As an aside, there is a growing scepticism about the merits or otherwise of this new AUKUS submarine deal, and sceptics include former naval personnel from around the world with whom I have spoken.
There is a further curious aspect to the evolution of this review and its geographical limits. It was produced by former Chief of the Defence Force, Angus Houston, in association with Stephen Smith, former Labour Defence and Foreign Affairs Minister who is from Perth where he was Chair of the curiously named Perth USAsia Centre based at the University of Western Australia. Smith is now High Commissioner to London. Peter Dean, who did much of the review work, ran a defence and security program in collaboration with that Centre and is now at the United States Studies Centre at the University of Sydney.
The focus here on the USA is clear, and raises real questions about just how much of a focus there is on the Indian Ocean as part of the Indo-Pacific. It also goes to the lack of independent strategic analysis about Australia’s regional and global position. While strong Indian Ocean research centres have developed at universities like McGill in Canada and Leiden in the Netherlands, for example, earlier strengths in Australia and especially Perth have diminished. Government commitment to defence spending is understandable, but similar investment in knowledge research concerning all those “key” strategic partners should also be a priority.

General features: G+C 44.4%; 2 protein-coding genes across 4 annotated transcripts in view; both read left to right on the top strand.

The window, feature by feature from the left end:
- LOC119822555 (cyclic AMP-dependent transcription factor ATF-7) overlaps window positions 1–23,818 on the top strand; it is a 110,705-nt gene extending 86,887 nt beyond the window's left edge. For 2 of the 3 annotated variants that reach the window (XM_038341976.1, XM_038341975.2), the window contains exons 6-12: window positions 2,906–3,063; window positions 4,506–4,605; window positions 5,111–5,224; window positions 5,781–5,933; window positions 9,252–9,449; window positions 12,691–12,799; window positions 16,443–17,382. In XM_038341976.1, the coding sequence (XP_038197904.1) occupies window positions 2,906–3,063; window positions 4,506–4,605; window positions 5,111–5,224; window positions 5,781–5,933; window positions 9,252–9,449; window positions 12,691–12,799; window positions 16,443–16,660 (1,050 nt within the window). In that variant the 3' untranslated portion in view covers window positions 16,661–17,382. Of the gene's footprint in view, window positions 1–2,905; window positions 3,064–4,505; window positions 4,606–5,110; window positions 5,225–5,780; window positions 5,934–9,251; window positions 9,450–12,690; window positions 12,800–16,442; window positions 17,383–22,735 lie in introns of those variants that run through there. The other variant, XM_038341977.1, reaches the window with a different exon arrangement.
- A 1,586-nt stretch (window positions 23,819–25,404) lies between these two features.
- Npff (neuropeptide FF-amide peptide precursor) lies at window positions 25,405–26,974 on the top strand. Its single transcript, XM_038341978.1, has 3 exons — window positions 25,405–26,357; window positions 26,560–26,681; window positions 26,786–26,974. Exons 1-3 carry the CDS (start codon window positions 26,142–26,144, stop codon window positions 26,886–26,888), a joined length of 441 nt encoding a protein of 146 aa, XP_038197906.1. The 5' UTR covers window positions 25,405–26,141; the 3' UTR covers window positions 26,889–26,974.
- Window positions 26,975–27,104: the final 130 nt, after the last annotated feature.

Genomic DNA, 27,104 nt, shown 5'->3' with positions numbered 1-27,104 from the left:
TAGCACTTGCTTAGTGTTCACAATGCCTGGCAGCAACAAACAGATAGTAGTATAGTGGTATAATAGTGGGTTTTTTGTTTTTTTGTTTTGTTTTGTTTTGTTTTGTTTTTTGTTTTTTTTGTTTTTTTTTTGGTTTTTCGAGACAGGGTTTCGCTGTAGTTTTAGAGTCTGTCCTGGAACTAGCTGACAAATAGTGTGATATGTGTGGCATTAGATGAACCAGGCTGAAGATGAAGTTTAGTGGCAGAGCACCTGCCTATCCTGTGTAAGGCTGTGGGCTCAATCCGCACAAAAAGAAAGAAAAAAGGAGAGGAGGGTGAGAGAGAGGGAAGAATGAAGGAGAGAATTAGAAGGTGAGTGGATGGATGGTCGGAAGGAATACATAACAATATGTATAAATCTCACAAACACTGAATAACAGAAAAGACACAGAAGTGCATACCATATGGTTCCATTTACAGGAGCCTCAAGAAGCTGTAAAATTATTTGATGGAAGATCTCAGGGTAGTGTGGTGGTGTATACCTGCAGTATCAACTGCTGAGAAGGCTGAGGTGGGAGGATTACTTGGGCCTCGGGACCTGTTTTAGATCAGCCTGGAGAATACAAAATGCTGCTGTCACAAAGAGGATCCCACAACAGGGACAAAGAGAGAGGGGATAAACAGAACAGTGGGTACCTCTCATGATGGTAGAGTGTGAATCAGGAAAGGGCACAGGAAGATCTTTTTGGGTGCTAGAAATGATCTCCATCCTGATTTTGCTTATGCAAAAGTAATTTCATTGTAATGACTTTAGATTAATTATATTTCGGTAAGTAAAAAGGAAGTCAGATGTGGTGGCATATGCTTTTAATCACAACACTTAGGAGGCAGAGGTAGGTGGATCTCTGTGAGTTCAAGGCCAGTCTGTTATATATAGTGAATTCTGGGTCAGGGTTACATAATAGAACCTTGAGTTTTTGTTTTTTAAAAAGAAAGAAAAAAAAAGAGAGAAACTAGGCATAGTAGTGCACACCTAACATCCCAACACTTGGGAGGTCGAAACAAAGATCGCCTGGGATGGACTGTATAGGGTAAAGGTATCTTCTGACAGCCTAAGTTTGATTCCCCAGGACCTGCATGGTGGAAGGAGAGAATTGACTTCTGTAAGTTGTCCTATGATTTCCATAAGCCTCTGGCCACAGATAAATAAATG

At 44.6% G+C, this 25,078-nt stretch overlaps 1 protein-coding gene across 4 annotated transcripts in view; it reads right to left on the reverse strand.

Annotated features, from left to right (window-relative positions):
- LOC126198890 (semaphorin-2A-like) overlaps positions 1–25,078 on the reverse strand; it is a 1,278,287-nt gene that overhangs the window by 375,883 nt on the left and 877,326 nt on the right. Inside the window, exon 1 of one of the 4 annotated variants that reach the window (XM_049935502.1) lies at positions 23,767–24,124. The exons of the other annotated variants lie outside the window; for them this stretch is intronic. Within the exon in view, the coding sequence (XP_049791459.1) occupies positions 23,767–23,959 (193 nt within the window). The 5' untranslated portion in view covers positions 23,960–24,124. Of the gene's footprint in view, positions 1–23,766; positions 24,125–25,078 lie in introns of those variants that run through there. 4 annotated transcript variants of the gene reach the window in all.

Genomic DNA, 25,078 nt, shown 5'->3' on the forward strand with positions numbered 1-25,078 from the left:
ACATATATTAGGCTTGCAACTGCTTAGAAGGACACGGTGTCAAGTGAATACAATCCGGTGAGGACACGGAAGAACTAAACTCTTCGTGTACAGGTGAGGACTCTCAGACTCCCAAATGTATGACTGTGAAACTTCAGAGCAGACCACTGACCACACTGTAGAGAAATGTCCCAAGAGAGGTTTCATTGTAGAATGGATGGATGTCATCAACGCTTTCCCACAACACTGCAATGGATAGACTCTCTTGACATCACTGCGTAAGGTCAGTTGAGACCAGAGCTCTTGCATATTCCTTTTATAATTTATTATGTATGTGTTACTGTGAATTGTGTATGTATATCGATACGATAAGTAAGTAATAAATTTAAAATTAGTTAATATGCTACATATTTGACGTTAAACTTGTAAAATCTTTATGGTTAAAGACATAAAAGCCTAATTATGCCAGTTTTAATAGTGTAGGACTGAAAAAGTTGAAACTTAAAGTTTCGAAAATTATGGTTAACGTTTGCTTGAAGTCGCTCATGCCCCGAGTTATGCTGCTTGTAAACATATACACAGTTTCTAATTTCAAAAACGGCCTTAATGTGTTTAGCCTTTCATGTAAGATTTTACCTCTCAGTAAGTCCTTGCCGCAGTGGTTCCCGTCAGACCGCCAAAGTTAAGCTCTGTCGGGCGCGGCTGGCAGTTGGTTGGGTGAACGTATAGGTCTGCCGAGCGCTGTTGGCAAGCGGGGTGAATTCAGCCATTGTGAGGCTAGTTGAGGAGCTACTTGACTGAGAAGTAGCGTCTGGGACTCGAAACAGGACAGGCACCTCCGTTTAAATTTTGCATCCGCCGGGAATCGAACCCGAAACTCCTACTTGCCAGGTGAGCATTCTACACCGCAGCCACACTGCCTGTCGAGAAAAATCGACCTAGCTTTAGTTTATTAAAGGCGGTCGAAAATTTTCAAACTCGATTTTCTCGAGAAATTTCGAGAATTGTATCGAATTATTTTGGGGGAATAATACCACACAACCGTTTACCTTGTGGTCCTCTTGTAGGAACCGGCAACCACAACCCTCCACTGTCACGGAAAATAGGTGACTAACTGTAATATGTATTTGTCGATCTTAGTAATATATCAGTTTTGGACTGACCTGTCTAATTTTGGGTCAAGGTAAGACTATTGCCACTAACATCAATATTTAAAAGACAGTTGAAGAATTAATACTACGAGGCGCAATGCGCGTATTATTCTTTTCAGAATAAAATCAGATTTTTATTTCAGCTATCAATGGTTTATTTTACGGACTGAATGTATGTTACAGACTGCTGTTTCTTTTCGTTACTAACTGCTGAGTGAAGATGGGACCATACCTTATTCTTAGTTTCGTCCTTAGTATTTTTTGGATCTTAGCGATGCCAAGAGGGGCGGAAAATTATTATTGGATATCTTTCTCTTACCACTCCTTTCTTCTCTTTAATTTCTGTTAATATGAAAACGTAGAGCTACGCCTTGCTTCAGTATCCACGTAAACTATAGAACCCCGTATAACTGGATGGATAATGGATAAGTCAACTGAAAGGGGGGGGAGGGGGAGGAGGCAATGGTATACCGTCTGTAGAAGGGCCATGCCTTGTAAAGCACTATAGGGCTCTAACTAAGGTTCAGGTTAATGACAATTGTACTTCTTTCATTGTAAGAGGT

That would in part, at least, help break the stranglehold on public opinion about China, in particular, held by more captured agencies like the Australian Strategic Policy Institute in Canberra, partially funded by the defence industry. There is much to be criticised in China, certainly, but there is also much that needs to be better researched and understood in Australia if the combative pseudo aggressive stance that effectively underlies the strategic defence review and our evolving foreign policy is to be broken.
Australia has changed governments recently, but not a world view that derives from Washington at the expense of all those cultures and polities that line the littoral of the Indian ocean.
Brian Stoddart is Emeritus Professor at La Trobe University in Melbourne, Australia where he served as Vice-Chancellor, a higher education consultant internationally, a regular commentator on global issues, cruise ship lecturer, and a crime fiction writer.